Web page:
From hummingbirds to eagles, this book waxes poetic about birds from all over in all kinds of weather. There are Japanese cranes dancing in the snow, flamingos, bowerbirds, condors and puffins. Elliott includes a few backyard feeder-friends we might already know: woodpecker, blue jay, cardinal, crow.

The illustrations are luscious, with details of feathers and beaks right on down to the toes.

Head over to Archimedes Notebook for some “beyond the book” activities and thoughts on noisy turkeys.

STEM Friday

It’s STEM Friday! (STEM is Science, Technology, Engineering, and Mathematics)

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Learn to Program with Scratch: A Visual Introduction to Programming with Games, Art, Science, and Math

Learn to Program with Scratch: A Visual Introduction to Programming with Games, Art, Science, and Math
by Majed Marji (Author)

Booktalk: Rather than type countless lines of code in a cryptic programming language, why not use colorful command blocks and cartoon sprites to create powerful scripts? Scratch is a fun, free, beginner-friendly programming environment where you connect blocks of code to build programs. While most famously used to introduce kids to programming, Scratch can make computer science approachable for people of any age. Hands-on projects will challenge you to create an Ohm’s law simulator, draw intricate patterns, program sprites to mimic line-following robots, create arcade-style games, and more!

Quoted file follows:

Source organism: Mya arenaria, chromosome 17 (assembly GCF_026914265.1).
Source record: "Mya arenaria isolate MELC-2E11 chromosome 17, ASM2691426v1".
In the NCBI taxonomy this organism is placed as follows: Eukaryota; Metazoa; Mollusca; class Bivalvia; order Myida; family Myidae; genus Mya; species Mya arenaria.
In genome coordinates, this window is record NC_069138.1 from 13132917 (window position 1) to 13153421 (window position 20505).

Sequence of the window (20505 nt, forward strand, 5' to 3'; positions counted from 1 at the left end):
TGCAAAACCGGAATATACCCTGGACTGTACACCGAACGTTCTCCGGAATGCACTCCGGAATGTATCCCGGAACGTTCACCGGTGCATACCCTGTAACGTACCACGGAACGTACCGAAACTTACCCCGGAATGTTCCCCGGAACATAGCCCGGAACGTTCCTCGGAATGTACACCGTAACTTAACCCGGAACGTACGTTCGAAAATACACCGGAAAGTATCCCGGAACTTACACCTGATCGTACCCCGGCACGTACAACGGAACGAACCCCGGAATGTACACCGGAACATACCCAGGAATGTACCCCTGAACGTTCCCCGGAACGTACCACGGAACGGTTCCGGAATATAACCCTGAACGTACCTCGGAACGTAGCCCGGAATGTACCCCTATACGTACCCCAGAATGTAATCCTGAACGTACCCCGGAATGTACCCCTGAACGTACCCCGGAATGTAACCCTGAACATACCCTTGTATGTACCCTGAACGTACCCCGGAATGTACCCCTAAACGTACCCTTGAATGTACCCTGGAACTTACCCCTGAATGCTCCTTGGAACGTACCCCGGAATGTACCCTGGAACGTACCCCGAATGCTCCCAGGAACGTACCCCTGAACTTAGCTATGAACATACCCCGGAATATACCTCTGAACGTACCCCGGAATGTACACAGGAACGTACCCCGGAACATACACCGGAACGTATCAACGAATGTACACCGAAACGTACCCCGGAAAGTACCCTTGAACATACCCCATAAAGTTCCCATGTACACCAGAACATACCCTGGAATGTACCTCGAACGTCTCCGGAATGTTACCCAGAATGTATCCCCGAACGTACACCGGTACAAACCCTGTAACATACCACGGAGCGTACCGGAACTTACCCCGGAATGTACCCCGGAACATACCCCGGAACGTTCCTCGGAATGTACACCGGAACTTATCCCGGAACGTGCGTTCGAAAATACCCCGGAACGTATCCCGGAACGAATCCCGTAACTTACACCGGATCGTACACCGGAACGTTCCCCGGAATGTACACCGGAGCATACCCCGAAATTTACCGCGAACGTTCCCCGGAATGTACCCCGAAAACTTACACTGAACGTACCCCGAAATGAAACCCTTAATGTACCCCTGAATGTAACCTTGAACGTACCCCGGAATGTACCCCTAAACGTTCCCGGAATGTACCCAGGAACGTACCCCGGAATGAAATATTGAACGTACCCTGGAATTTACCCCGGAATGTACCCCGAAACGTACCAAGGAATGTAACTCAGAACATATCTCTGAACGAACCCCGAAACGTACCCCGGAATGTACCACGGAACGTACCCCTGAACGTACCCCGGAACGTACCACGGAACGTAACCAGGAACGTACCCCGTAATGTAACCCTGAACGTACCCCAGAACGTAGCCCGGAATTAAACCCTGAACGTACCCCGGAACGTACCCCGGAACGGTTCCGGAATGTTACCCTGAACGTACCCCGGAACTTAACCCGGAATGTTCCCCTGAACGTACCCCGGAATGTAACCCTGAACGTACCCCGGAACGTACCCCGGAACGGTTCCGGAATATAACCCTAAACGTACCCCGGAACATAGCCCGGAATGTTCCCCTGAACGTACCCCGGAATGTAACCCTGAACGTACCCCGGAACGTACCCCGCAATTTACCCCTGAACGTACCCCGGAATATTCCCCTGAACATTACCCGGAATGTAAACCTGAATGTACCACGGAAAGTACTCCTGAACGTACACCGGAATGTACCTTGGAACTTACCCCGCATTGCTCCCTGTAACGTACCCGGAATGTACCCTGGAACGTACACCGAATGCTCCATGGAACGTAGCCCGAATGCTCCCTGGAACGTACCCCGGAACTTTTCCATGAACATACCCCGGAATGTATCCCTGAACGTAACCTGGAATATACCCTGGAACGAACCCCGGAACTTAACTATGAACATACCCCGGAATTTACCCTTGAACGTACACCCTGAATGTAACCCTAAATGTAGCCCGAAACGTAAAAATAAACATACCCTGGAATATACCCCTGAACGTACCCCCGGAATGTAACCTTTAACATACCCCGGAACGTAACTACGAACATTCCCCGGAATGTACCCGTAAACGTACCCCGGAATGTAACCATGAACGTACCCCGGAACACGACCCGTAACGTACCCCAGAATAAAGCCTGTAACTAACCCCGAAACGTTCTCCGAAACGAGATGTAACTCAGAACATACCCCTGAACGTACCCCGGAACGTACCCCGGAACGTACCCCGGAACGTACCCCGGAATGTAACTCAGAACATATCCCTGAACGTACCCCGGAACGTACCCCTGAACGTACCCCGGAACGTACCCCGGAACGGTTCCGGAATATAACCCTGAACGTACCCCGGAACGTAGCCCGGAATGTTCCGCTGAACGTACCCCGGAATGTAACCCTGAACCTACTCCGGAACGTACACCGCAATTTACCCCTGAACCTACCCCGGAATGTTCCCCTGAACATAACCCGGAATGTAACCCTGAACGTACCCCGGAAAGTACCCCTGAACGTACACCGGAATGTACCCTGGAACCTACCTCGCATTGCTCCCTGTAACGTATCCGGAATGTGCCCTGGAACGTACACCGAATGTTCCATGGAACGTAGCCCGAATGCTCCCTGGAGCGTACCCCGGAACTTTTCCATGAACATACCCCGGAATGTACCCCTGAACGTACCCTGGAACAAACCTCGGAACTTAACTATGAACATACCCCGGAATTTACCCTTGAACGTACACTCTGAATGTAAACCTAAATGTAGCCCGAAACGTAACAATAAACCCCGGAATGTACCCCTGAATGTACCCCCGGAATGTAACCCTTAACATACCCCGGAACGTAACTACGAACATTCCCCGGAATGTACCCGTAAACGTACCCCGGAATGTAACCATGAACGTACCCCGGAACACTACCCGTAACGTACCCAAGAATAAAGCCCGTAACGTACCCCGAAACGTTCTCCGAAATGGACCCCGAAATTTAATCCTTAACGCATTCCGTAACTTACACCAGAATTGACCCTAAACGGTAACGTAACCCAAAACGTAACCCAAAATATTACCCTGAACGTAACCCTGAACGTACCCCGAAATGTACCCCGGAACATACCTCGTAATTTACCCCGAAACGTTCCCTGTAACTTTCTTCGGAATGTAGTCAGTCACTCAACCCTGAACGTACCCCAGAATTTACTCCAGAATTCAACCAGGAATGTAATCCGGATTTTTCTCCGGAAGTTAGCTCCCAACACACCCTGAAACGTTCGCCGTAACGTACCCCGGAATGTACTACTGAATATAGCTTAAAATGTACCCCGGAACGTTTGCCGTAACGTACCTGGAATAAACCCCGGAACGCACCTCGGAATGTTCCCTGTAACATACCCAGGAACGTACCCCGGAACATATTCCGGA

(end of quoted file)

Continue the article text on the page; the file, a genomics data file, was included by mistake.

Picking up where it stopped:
Snippet: In Scratch, you won’t type any complicated commands. Instead, you’ll connect graphical blocks together to create programs.

This book covers Scratch 2, which was released in May 2013. This version allows you to create projects directly in your web browser so you don’t have to install any software in your computer…

To start Scratch, go to the Scratch website and click the TRY IT OUT link.

It’s STEM Friday! (STEM is Science, Technology, Engineering, and Mathematics)

Site Meter Copyright © 2014 Anastasia Suen All Rights Reserved.


the Mystery of the Vanishing Little Brown Bats

vanishing batsThe Case of the Vanishing Brown Bats
By Sandra Markle
48 pages; ages 9-12
Millbrook Press, 2014

Little brown bats were once among the most common kinds of bats in North America. But by 2013, their population had dropped so low that scientists wondered whether they should be listed as endangered species.